Email updates

Keep up to date with the latest news and content from BMC Geriatrics and BioMed Central.

Open Access Research article

Older adults’ home- and community-based care service use and residential transitions: a longitudinal study

Ya-Mei Chen1* and Bobbie Berkowitz2

Author Affiliations

1 National Taiwan University, College of Public Health, Institute of Health Policy and Management, Room 633, No.1 7, Xu-Zhou Road, Taipei 100, Taiwan

2 Columbia University, School of Nursing, 630 West 168th St., MC6, New York, NY 10032, USA

For all author emails, please log on.

BMC Geriatrics 2012, 12:44  doi:10.1186/1471-2318-12-44

The electronic version of this article is the complete one and can be found online at: http://www.biomedcentral.com/1471-2318/12/44


Received:10 November 2011
Accepted:26 July 2012
Published:10 August 2012

© 2012 Chen and Berkowitz; licensee BioMed Central Ltd.

This is an Open Access article distributed under the terms of the Creative Commons Attribution License (http://creativecommons.org/licenses/by/2.0), which permits unrestricted use, distribution, and reproduction in any medium, provided the original work is properly cited.

Abstract

Background

As Home-and Community-Based Services (HCBS), such as skilled nursing services or personal care services, have become increasingly available, it has become clear that older adults transit through different residential statuses over time. Older adults may transit through different residential statuses as the various services meet their needs. The purpose of this exploratory study was to better understand the interplay between community-dwelling older adults’ use of home- and community-based services and their residential transitions.

Methods

The study compared HCBS service-use patterns and residential transitions of 3,085 older adults from the Second Longitudinal Study of Aging. Based on older adults’ residential status at the three follow-up interviews, four residential transitions were tracked: (1) Community-Community-Community (CCC: Resided in community during the entire study period); (2) Community-Institution-Community (CIC: Resided in community at T1, had lived in an institution at some time between T1 and T2, then had returned to community by T3); (3) Community-Community-Institution (CCI: Resided in community between at T1, and betweenT1 and T2, including at T2, but had used institutional services between T2 and T3); (4) Community-Institution-Institution (CII: Resided in community at T1 but in an institution at some time between T1 and T2, and at some time between T2 and T3.).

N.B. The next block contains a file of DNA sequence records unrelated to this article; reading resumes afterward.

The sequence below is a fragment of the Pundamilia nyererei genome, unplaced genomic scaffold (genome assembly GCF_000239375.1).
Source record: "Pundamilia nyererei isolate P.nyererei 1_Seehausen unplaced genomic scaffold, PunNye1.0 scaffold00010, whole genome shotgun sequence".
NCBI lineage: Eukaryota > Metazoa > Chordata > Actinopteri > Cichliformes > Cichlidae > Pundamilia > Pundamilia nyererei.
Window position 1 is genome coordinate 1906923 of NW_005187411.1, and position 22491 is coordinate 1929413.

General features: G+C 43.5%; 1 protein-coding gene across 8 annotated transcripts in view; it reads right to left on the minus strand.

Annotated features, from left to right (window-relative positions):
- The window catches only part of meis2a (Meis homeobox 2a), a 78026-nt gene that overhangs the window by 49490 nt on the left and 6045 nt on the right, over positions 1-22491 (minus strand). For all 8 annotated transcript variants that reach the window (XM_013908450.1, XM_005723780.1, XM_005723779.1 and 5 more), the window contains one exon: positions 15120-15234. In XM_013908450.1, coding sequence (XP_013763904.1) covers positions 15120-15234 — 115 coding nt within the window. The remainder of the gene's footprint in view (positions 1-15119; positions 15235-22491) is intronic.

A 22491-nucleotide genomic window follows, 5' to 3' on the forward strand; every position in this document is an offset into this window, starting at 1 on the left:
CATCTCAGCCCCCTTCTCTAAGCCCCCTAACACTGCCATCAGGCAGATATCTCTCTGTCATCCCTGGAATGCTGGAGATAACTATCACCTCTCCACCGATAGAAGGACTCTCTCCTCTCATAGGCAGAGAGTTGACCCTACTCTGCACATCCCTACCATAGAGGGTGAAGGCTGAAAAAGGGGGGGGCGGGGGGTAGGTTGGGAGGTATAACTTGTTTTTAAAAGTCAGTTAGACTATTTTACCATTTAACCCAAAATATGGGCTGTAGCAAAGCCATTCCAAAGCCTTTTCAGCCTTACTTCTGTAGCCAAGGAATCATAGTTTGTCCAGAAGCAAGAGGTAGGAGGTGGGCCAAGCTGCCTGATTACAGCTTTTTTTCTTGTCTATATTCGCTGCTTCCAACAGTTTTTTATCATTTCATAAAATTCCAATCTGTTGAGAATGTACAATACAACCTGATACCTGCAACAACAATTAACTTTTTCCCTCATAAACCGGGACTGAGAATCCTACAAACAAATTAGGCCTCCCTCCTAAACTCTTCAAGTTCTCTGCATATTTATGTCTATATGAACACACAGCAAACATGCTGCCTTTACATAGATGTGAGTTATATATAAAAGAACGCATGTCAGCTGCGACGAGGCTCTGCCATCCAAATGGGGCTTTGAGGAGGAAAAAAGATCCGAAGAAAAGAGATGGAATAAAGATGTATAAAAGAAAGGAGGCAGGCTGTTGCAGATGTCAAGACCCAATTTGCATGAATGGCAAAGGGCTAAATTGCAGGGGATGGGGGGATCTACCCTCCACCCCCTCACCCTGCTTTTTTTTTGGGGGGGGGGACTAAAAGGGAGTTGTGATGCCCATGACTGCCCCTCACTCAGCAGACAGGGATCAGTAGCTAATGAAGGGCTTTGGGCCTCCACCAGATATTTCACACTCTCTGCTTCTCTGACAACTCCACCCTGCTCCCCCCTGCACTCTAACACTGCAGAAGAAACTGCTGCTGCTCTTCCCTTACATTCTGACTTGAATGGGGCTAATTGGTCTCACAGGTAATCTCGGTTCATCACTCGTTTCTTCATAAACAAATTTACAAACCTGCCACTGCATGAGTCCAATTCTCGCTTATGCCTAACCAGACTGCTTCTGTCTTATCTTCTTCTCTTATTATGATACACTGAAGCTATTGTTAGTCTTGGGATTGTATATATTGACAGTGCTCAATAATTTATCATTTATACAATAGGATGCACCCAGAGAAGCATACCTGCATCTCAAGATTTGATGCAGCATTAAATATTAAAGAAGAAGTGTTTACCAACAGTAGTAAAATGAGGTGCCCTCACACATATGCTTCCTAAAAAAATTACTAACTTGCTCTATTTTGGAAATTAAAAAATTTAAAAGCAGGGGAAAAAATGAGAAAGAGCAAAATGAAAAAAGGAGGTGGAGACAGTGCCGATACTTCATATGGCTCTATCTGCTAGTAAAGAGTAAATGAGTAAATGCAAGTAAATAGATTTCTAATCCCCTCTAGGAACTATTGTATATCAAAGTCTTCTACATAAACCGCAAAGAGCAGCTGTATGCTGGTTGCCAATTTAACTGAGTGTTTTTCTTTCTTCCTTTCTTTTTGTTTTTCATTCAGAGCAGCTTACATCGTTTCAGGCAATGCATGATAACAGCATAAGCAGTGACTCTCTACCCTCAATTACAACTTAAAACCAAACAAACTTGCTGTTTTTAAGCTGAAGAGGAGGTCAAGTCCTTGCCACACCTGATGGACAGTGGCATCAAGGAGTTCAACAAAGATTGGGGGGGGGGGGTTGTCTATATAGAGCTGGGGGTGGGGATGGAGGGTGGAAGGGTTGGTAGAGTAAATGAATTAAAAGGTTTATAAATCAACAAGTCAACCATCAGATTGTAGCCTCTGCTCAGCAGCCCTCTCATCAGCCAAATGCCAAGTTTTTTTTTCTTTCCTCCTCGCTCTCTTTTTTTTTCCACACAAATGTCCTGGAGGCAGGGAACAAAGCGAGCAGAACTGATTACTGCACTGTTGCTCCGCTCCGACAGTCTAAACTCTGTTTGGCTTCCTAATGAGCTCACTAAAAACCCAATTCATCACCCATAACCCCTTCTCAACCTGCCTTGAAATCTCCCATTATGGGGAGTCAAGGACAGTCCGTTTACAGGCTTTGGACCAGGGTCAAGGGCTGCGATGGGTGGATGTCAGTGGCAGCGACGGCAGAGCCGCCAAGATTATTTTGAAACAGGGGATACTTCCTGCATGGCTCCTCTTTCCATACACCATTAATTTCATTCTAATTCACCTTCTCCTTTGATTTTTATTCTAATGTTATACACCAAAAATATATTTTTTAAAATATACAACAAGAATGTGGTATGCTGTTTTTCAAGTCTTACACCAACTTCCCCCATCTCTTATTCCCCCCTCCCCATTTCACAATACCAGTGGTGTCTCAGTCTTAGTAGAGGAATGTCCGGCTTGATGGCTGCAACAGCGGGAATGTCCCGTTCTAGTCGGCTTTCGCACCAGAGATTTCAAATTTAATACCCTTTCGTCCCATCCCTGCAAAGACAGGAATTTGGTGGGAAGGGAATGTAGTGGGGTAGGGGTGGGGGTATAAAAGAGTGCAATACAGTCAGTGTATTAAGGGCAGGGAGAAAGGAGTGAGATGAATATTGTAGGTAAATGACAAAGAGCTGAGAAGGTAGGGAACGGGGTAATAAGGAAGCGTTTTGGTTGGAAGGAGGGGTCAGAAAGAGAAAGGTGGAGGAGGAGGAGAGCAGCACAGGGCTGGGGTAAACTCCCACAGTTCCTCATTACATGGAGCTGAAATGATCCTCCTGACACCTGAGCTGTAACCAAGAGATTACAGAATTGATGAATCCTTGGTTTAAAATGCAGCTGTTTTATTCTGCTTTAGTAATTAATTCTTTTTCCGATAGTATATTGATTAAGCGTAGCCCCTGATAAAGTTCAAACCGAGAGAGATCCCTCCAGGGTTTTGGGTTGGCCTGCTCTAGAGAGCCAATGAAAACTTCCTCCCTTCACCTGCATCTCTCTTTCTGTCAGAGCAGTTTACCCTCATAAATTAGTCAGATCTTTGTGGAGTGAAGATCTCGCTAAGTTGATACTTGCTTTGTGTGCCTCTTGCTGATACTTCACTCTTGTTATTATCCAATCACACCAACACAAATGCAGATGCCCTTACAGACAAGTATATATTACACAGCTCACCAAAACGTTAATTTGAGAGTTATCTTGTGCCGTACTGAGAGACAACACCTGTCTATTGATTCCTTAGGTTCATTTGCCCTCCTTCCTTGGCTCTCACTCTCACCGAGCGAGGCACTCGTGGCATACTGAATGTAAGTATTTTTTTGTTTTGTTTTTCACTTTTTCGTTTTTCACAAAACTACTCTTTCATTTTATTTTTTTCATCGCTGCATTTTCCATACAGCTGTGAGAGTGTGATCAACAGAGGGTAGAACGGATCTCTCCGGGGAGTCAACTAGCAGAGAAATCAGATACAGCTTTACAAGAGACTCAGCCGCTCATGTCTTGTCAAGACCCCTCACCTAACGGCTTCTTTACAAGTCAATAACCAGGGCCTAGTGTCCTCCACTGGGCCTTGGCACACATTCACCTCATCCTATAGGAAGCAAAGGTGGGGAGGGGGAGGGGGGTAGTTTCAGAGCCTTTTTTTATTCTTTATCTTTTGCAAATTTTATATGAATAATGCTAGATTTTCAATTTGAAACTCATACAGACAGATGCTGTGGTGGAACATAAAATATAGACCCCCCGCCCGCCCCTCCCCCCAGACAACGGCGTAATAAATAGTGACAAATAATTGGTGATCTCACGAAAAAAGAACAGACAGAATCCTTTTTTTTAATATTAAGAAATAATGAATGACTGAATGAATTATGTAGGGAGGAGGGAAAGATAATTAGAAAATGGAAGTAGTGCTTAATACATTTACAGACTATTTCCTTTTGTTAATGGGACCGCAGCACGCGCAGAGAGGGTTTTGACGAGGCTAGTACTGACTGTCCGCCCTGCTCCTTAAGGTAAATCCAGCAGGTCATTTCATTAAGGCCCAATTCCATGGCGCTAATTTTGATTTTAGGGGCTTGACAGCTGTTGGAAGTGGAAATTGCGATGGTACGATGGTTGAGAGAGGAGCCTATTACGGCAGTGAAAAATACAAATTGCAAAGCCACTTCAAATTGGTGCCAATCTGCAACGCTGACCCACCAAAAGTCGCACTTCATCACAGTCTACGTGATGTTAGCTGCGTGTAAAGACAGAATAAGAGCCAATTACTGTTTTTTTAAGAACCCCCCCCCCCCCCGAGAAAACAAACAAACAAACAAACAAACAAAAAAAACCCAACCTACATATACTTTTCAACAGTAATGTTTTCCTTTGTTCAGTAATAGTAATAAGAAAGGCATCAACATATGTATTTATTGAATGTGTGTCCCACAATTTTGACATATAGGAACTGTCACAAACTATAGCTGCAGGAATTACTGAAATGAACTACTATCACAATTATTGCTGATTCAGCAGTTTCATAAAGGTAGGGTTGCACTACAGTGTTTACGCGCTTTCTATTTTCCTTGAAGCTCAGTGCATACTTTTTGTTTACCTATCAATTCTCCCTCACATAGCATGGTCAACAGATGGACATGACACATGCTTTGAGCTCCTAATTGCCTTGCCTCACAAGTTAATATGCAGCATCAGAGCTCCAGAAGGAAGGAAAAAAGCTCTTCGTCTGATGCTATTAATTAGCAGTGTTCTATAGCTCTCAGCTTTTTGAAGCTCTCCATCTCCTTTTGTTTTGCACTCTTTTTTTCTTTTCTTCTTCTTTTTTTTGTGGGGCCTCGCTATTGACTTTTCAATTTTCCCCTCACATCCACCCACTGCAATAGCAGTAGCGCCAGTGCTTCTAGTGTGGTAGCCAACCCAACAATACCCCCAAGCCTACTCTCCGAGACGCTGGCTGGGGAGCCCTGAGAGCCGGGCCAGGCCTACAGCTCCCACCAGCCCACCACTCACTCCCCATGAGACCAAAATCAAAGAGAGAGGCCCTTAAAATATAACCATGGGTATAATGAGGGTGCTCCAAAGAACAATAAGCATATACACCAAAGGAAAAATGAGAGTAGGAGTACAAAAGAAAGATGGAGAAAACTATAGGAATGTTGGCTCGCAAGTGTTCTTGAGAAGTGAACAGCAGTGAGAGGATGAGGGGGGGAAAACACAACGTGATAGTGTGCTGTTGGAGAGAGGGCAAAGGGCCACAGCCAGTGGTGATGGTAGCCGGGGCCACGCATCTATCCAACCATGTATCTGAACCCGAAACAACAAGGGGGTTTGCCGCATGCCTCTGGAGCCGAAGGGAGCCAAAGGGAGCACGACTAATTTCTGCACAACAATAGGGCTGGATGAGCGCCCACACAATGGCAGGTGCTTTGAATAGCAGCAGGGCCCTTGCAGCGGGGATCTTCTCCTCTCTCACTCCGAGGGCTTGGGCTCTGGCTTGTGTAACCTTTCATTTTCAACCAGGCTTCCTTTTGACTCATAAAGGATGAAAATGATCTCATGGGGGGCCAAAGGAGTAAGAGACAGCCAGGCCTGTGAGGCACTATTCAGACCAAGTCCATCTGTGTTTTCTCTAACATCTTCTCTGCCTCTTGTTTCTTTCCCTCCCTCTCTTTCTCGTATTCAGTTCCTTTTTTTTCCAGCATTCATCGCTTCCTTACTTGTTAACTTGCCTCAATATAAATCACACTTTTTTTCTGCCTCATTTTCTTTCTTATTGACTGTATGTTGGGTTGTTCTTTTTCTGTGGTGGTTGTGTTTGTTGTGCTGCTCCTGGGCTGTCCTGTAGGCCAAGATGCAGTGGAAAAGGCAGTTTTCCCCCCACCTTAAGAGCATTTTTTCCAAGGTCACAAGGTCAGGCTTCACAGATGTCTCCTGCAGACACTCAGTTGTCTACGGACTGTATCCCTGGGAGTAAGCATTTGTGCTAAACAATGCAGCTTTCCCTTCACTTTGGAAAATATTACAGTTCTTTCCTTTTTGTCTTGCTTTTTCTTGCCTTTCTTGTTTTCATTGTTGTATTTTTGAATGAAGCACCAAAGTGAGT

Results

Older adults’ use of nondiscretionary and discretionary services differed significantly among the four groups, and the patterns of HCBS use among these groups were also different. Older adults’ use of nondiscretionary services, such as skilled nursing care, may help them to return to communities from institutions. Personal care services (PCS) and senior center services may be the key to either support elders to stay in communities longer or help elders to return to their communities from institutions. Different combinations of PCS with other services, such as senior center services or meal services, were associated with different directions in residential transition, such as CIC and CII respectively.

Conclusions

Older adults’ differing HCBS use patterns may be the key to explaining older adults’ transitions. Attention to older adults’ HCBS use patterns is recommended for future practice. However, this was an exploratory study and the analyses cannot establish causal relationships.

Keywords:
Older adults; Home- and community-based care services (HCBS); Service use patterns; Policy implications; Residential transitions.

Background

Development of home- and community-based long-term care services (HCBS) in the United States began in the 1970s and expanded in the 1980s [1]. The passage of Medicaid home- and community-based service waivers in 1981 (Omnibus Budget Reconciliation Act of 1981, Medicaid 1915c) further fostered the development of HCBS [2]. The policy questions asked in past research studies were whether older adults’ use of HCBS reduced their use of institutional services such as nursing homes. However, as HCBS have become increasingly available, it has become clear that older adults transit through different residential statuses over time. Different transition patterns have been noted; older adults may move from communities to institutions or from institutions back to communities as various services meet their needs. The current question that should be asked is how older adults’ uses of HCBS interacts with their residential transitions, rather than whether HCBS reduces future nursing home admission. Some HCBS may be associated with older adults’ returning to communities or delaying use of institutional services, and these patterns are of interest to policy makers, people developing community services, and the wider society. As more older adults in need express their preferences for HCBS care, understanding how older adults’ HCBS use relates to their residential transitions would provide useful information about cost-effective ways to develop HCBS for particular populations [3].